Is that creative??

Bad artists copy. Great artists steal. ~Picasso


You know you’ve done something creative when you’ve produced something novel, meaningful, and useful. But when have I produced something truly novel?! meaningful?! or useful?! While it might be somewhat helpful, this common definition for creativity is still rather fuzzy.

Can we agree about whether or not something is novel? Well, what if you have an idea at the same time as someone else? Certainly, the idea is new for each of the creators but not for everyone else. After all, the one who tells the world about their idea first is generally considered the originator. As it turns out, having a creative thought that someone else shares is probably the norm rather than the exception. Ideas happen in people connected to a common world – having similar thoughts to someone else exposed to a similar environment shouldn’t seem all that surprising.

If we put the words ‘meaningful’ and ‘useful’ under the same microscope, many similar issues arise. What is useful to me is not necessarily useful to you. What is useful tomorrow is not necessarily useful today. Does that mean you weren’t creative when you thought up your great idea, but you were when it became widely recognized and started making money?

With all this fuzziness, how can we ever get a better handle on what creativity involves? For starters, many studies in psychology have already helped to point out some of the more important insights about creativity, such as having a solid knowledge base and being open to new experiences. In addition, recent studies in neuroscience, particularly those involving brain imaging, are helping us understand the underlying neurobiology of creative thinking – after all, the brain is the organ central to our shared experiences.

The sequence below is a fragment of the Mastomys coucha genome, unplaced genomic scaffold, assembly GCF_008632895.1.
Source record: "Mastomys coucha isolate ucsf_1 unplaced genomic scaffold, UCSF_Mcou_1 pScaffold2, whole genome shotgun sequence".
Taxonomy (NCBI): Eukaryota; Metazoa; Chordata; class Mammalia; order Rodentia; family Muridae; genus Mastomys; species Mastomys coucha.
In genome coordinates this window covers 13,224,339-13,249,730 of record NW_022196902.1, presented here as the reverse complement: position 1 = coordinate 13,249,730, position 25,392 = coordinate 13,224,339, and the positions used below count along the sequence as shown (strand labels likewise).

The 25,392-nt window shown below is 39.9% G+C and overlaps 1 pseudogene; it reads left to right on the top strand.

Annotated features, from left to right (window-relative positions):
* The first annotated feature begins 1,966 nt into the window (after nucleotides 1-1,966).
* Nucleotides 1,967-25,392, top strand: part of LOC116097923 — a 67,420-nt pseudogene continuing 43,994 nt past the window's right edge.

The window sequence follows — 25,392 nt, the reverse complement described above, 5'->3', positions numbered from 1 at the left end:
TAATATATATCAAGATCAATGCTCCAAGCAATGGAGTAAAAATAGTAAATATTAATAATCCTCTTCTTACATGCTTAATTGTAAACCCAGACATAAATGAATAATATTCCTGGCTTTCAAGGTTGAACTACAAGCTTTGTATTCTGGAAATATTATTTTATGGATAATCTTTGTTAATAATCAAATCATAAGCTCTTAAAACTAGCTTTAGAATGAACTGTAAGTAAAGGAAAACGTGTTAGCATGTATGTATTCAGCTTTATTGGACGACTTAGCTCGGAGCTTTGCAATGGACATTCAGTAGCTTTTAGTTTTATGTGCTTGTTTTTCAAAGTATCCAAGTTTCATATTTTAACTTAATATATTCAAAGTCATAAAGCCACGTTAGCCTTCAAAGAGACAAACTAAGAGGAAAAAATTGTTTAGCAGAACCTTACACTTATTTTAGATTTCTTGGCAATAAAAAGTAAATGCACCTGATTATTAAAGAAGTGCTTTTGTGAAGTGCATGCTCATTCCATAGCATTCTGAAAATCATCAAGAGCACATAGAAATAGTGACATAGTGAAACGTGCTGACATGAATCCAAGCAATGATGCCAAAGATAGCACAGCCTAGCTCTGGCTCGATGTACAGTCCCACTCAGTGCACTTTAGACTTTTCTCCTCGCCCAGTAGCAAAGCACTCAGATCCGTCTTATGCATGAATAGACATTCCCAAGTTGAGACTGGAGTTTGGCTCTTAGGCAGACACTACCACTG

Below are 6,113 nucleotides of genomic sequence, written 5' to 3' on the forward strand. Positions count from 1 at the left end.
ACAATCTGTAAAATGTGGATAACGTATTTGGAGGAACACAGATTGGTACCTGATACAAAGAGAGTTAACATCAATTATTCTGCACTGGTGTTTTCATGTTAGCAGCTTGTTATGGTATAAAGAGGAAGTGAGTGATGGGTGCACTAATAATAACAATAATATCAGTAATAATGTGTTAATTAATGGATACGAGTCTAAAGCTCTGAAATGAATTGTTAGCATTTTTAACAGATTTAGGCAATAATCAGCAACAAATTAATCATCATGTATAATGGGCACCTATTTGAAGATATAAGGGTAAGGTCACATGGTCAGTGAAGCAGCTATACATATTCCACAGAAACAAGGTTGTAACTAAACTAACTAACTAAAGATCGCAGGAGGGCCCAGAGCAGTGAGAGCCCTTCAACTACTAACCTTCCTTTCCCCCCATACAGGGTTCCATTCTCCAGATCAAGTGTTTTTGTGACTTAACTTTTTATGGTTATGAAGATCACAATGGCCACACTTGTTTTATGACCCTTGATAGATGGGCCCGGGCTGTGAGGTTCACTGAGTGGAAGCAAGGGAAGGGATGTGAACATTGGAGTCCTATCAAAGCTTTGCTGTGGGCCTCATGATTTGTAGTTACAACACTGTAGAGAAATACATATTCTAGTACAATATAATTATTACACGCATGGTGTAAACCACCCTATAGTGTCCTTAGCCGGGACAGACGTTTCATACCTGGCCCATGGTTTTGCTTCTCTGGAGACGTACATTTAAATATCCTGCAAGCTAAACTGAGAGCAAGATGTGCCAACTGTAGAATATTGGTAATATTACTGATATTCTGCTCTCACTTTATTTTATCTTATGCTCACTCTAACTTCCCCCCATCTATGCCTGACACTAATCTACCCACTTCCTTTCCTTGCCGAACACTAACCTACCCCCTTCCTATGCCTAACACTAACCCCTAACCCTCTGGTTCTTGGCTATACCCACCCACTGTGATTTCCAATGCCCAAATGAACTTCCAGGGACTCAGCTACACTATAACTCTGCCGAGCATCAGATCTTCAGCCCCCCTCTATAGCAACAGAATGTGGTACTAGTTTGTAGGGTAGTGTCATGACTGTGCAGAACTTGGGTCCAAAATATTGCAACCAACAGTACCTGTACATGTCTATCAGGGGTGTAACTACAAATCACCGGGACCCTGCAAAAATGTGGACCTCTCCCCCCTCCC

For instance, we know that the medial (midline) frontal cortex of the brain seems to be involved in cognitive control and divergent thinking. We know that the areas involved heavily in processing language are not necessary for visual arts, and that even being able to see or think in colour is not necessary for being an excellent painter. Amazingly, some people with advancing Alzheimer’s or dementia can actually become more drawn to visual arts – though it isn’t clear why. Following Harvard Neuroanatomist Jill Bolte Taylor’s stroke in the left hemisphere of her brain, she described a heightened sense of colour and visual creativity.

Some neuroscientists are even attempting to investigate the cellular and neurochemical underpinnings of creativity. For instance, a study by Manzano and colleagues used PET imaging to investigate the link between D2 dopamine receptor levels and creative thinking. They showed that psychological tests of divergent thinking (i.e. the ability to produce many novel and meaningful responses to open-ended questions, like coming up with as many different uses for a paper clip as possible) were negatively correlated to D2 receptors in the thalamus – an area in the center of the brain known to be a relay station for sensory information, but also believed to be involved in many other functions such as consciousness. Because D2 receptor activation inhibits cells, lower D2 receptors (less ability to inhibit cell signalling) may result in increased information flow and thus, an increased ability for divergent thinking.